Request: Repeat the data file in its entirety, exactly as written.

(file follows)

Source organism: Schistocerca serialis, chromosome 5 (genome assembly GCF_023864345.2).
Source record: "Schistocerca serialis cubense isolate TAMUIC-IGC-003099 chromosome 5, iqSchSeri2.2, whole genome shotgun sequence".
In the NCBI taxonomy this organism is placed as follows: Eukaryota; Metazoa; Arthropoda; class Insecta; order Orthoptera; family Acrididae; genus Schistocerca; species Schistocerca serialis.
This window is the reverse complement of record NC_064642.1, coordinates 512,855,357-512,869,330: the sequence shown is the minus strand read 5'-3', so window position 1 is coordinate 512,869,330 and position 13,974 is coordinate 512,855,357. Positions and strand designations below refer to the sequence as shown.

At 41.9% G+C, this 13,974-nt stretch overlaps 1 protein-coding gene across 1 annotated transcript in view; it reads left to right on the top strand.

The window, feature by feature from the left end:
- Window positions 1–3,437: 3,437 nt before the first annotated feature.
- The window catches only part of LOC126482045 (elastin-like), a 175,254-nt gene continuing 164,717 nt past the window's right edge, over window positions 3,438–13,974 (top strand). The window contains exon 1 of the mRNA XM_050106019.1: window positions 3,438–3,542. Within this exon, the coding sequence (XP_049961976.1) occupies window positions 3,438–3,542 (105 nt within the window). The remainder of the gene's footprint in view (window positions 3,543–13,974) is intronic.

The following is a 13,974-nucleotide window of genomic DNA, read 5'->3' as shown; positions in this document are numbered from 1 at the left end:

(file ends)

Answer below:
Source organism: Schistocerca serialis, chromosome 5 (genome assembly GCF_023864345.2).
Source record: "Schistocerca serialis cubense isolate TAMUIC-IGC-003099 chromosome 5, iqSchSeri2.2, whole genome shotgun sequence".
In the NCBI taxonomy this organism is placed as follows: Eukaryota; Metazoa; Arthropoda; class Insecta; order Orthoptera; family Acrididae; genus Schistocerca; species Schistocerca serialis.
This window is the reverse complement of record NC_064642.1, coordinates 512,855,357-512,869,330: the sequence shown is the minus strand read 5'-3', so window position 1 is coordinate 512,869,330 and position 13,974 is coordinate 512,855,357. Positions and strand designations below refer to the sequence as shown.

At 41.9% G+C, this 13,974-nt stretch overlaps 1 protein-coding gene across 1 annotated transcript in view; it reads left to right on the top strand.

The window, feature by feature from the left end:
- Window positions 1–3,437: 3,437 nt before the first annotated feature.
- The window catches only part of LOC126482045 (elastin-like), a 175,254-nt gene continuing 164,717 nt past the window's right edge, over window positions 3,438–13,974 (top strand). The window contains exon 1 of the mRNA XM_050106019.1: window positions 3,438–3,542. Within this exon, the coding sequence (XP_049961976.1) occupies window positions 3,438–3,542 (105 nt within the window). The remainder of the gene's footprint in view (window positions 3,543–13,974) is intronic.

The following is a 13,974-nucleotide window of genomic DNA, read 5'->3' as shown; positions in this document are numbered from 1 at the left end: